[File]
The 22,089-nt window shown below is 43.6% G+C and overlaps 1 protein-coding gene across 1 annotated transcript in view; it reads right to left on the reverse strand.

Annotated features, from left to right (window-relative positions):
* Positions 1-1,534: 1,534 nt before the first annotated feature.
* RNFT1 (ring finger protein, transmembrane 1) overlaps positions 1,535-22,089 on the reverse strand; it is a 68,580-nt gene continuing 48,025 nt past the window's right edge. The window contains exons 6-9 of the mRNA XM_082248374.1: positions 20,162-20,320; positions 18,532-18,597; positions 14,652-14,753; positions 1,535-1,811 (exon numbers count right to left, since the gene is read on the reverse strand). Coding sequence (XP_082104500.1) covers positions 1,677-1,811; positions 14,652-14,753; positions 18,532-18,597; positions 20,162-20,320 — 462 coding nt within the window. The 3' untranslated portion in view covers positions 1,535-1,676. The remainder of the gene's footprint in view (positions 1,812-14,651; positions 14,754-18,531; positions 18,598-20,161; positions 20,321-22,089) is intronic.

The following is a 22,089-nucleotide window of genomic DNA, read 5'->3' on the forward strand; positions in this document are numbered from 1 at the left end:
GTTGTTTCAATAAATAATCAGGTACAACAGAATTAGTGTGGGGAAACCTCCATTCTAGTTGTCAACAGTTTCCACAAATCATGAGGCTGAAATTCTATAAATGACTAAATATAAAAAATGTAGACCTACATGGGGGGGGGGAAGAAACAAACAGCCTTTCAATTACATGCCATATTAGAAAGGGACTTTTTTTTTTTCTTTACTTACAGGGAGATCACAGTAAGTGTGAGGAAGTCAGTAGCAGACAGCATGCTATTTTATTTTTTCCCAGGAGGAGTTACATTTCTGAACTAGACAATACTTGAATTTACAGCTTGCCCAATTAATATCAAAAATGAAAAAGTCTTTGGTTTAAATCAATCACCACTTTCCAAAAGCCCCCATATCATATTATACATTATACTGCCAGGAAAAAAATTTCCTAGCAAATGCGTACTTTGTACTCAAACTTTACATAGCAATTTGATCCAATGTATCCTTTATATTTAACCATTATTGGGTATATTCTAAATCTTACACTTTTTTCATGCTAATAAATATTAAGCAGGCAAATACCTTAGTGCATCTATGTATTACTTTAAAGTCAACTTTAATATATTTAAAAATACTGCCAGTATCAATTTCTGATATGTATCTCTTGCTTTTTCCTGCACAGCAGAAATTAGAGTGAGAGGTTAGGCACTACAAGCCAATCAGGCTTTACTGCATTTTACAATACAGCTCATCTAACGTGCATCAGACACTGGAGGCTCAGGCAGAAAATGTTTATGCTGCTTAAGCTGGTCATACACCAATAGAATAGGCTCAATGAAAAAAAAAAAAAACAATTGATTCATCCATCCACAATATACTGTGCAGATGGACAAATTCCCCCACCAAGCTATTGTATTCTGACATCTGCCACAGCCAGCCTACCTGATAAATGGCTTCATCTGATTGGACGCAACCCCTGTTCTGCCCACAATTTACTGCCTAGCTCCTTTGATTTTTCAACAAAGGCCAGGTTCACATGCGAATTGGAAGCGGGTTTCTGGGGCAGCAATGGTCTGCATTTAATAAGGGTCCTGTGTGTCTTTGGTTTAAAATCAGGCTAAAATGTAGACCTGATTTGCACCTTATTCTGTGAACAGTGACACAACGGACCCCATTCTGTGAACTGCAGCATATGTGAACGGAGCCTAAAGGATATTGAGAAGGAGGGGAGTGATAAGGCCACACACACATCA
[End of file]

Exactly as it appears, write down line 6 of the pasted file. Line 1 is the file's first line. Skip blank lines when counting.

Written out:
GTTGTTTCAATAAATAATCAGGTACAACAGAATTAGTGTGGGGAAACCTCCATTCTAGTTGTCAACAGTTTCCACAAATCATGAGGCTGAAATTCTATAAATGACTAAATATAAAAAATGTAGACCTACATGGGGGGGGGGAAGAAACAAACAGCCTTTCAATTACATGCCATATTAGAAAGGGACTTTTTTTTTTTCTTTACTTACAGGGAGATCACAGTAAGTGTGAGGAAGTCAGTAGCAGACAGCATGCTATTTTATTTTTTCCCAGGAGGAGTTACATTTCTGAACTAGACAATACTTGAATTTACAGCTTGCCCAATTAATATCAAAAATGAAAAAGTCTTTGGTTTAAATCAATCACCACTTTCCAAAAGCCCCCATATCATATTATACATTATACTGCCAGGAAAAAAATTTCCTAGCAAATGCGTACTTTGTACTCAAACTTTACATAGCAATTTGATCCAATGTATCCTTTATATTTAACCATTATTGGGTATATTCTAAATCTTACACTTTTTTCATGCTAATAAATATTAAGCAGGCAAATACCTTAGTGCATCTATGTATTACTTTAAAGTCAACTTTAATATATTTAAAAATACTGCCAGTATCAATTTCTGATATGTATCTCTTGCTTTTTCCTGCACAGCAGAAATTAGAGTGAGAGGTTAGGCACTACAAGCCAATCAGGCTTTACTGCATTTTACAATACAGCTCATCTAACGTGCATCAGACACTGGAGGCTCAGGCAGAAAATGTTTATGCTGCTTAAGCTGGTCATACACCAATAGAATAGGCTCAATGAAAAAAAAAAAAAACAATTGATTCATCCATCCACAATATACTGTGCAGATGGACAAATTCCCCCACCAAGCTATTGTATTCTGACATCTGCCACAGCCAGCCTACCTGATAAATGGCTTCATCTGATTGGACGCAACCCCTGTTCTGCCCACAATTTACTGCCTAGCTCCTTTGATTTTTCAACAAAGGCCAGGTTCACATGCGAATTGGAAGCGGGTTTCTGGGGCAGCAATGGTCTGCATTTAATAAGGGTCCTGTGTGTCTTTGGTTTAAAATCAGGCTAAAATGTAGACCTGATTTGCACCTTATTCTGTGAACAGTGACACAACGGACCCCATTCTGTGAACTGCAGCATATGTGAACGGAGCCTAAAGGATATTGAGAAGGAGGGGAGTGATAAGGCCACACACACATCA